The multicultural set of instruments Micus plays on “Life” includes Balinese gongs, Bavarian zithers, Thai singing bowls, Tibetan chimes and cymbals, Japanese mouthorgans, Irish tin whistle, Ghanese drums, the Egyptian “nay,” and the Indian “dilruba” as well as two he has recorded here for the first time: The “maung,” a set of forty tuned bronze gongs from Burma, and the “bagana,” an ancient Ethiopian lyre traditionally played in private to accompany prayer and meditation that, according to Micus, is on the list of endangered instruments threatened with extinction within a generation or two.
Also known as the “Harp of David” (it was allegedly played by David to sooth King Saul’s insomnia), legend says the bagana was imported to Ethiopia from Israel thousands of years ago by Menelik I, the nation’s first Emperor and the son of King Solomon and Makeda Queen of Sheba. The tall lyre consists of a large, square wooden sound box covered with sheep skin connected to a frame strung with strings traditionally made from sheep’s intestines. Leather thongs placed between the strings and the bridge produce its characteristic buzzing sound.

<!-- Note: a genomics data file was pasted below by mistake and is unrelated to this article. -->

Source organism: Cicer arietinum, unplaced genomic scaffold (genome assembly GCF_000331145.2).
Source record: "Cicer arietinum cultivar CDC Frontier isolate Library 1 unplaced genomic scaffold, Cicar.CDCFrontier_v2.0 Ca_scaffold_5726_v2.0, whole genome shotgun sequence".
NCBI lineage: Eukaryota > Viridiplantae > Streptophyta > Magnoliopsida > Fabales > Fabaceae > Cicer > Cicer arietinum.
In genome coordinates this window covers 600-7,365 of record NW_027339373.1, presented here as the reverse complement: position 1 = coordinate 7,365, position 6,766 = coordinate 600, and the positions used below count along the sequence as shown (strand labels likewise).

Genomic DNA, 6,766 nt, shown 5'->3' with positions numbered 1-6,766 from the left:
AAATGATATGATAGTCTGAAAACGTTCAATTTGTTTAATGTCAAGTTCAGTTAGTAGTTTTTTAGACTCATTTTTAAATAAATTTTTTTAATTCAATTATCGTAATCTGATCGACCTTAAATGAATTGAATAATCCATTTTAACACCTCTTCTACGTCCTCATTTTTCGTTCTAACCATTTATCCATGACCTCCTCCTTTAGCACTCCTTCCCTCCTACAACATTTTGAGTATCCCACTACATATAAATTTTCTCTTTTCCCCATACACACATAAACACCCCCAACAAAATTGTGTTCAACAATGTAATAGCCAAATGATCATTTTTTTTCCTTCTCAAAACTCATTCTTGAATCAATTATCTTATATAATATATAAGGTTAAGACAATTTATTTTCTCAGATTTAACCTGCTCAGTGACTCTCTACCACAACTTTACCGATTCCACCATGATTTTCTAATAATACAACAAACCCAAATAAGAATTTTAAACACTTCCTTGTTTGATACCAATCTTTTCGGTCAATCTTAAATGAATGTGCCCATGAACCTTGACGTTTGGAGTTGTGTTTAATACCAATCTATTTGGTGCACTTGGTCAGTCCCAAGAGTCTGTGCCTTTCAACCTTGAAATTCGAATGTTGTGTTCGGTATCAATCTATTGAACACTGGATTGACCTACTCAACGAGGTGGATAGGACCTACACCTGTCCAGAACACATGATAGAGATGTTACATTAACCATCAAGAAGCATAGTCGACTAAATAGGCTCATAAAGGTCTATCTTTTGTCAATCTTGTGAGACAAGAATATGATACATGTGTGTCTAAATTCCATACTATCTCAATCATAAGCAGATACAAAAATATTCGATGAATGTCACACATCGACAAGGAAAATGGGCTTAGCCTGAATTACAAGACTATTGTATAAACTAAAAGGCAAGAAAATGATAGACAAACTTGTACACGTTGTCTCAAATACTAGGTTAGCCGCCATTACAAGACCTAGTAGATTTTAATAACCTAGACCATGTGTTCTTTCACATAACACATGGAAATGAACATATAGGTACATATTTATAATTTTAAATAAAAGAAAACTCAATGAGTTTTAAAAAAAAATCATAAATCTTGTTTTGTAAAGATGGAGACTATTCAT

“I went to Addis Ababa in January of 2000 to study the bagana with Alemu Aga, a master musician and one of the very few people who can still play this instrument that will probably disappear soon. It is traditionally played by the singers of religious texts of the ancient Ethiopian Orthodox Church”, Micus explained. “The bagana has ten strings but they use only five which I found very strange. When I asked my teacher why the other strings were not played he replied ‘we forgot how those five were tuned.’ As I frequently do, I modified the instrument and on this recording I used all ten strings that I gave new tunings. I also experimented with techniques like playing it with a bow and with mallets in a percussive manner.”
In giving the bagana the most prominent role on “Life,” Micus has written and played what is conceivably the first modern music for it (not to mention created a context where a sacred Judeo-Christian instrument can coexist with ones from the world’s two other main religions - the nay of Islam and the gongs of Buddhism). The ancient lyre is only featured on five pieces of “Life,” but its somber sound haunts the recording and provides the sober mood that permeates Micus’s composition that traces the circuitous route of a monk who leaves his monastery and his master on a quest to discover the meaning of life, only to end up where he began and learn that the answer to his question remains the same.
Stephan Micus is a man to be envied. Whereas ordinary mortals have just one life, he seems to lead three different ones all at the same time: one to travel, another to study and learn and a third to record a whole string of CDs of his own compositions. And he does all this without losing any of his tranquillity. His music is resounding proof of that.